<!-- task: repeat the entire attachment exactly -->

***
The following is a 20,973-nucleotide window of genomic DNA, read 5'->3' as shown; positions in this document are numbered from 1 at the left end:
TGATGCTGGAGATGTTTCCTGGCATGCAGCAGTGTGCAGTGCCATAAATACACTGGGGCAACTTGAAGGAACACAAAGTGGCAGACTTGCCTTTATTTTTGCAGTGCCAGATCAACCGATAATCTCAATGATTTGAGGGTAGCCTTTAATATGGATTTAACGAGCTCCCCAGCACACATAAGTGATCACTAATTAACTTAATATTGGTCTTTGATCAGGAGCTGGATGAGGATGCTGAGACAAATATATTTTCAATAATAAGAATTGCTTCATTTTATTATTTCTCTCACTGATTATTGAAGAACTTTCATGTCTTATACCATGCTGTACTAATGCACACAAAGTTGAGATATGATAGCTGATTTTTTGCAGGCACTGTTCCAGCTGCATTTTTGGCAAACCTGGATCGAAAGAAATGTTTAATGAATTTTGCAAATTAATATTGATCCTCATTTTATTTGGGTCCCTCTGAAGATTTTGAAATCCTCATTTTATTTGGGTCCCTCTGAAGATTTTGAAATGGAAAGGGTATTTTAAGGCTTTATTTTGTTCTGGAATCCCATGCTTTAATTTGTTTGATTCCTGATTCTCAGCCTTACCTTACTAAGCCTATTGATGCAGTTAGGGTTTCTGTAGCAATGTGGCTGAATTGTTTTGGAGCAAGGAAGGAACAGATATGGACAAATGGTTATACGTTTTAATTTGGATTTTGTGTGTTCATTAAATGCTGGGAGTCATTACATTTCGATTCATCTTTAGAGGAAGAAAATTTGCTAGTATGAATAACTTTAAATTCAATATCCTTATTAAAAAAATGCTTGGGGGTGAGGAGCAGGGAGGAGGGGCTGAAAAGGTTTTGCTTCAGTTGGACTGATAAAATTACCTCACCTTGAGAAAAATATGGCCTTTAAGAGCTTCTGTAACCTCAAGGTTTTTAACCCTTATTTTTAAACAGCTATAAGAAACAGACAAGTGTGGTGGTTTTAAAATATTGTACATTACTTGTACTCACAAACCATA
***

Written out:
The following is a 20,973-nucleotide window of genomic DNA, read 5'->3' as shown; positions in this document are numbered from 1 at the left end:
TGATGCTGGAGATGTTTCCTGGCATGCAGCAGTGTGCAGTGCCATAAATACACTGGGGCAACTTGAAGGAACACAAAGTGGCAGACTTGCCTTTATTTTTGCAGTGCCAGATCAACCGATAATCTCAATGATTTGAGGGTAGCCTTTAATATGGATTTAACGAGCTCCCCAGCACACATAAGTGATCACTAATTAACTTAATATTGGTCTTTGATCAGGAGCTGGATGAGGATGCTGAGACAAATATATTTTCAATAATAAGAATTGCTTCATTTTATTATTTCTCTCACTGATTATTGAAGAACTTTCATGTCTTATACCATGCTGTACTAATGCACACAAAGTTGAGATATGATAGCTGATTTTTTGCAGGCACTGTTCCAGCTGCATTTTTGGCAAACCTGGATCGAAAGAAATGTTTAATGAATTTTGCAAATTAATATTGATCCTCATTTTATTTGGGTCCCTCTGAAGATTTTGAAATCCTCATTTTATTTGGGTCCCTCTGAAGATTTTGAAATGGAAAGGGTATTTTAAGGCTTTATTTTGTTCTGGAATCCCATGCTTTAATTTGTTTGATTCCTGATTCTCAGCCTTACCTTACTAAGCCTATTGATGCAGTTAGGGTTTCTGTAGCAATGTGGCTGAATTGTTTTGGAGCAAGGAAGGAACAGATATGGACAAATGGTTATACGTTTTAATTTGGATTTTGTGTGTTCATTAAATGCTGGGAGTCATTACATTTCGATTCATCTTTAGAGGAAGAAAATTTGCTAGTATGAATAACTTTAAATTCAATATCCTTATTAAAAAAATGCTTGGGGGTGAGGAGCAGGGAGGAGGGGCTGAAAAGGTTTTGCTTCAGTTGGACTGATAAAATTACCTCACCTTGAGAAAAATATGGCCTTTAAGAGCTTCTGTAACCTCAAGGTTTTTAACCCTTATTTTTAAACAGCTATAAGAAACAGACAAGTGTGGTGGTTTTAAAATATTGTACATTACTTGTACTCACAAACCATA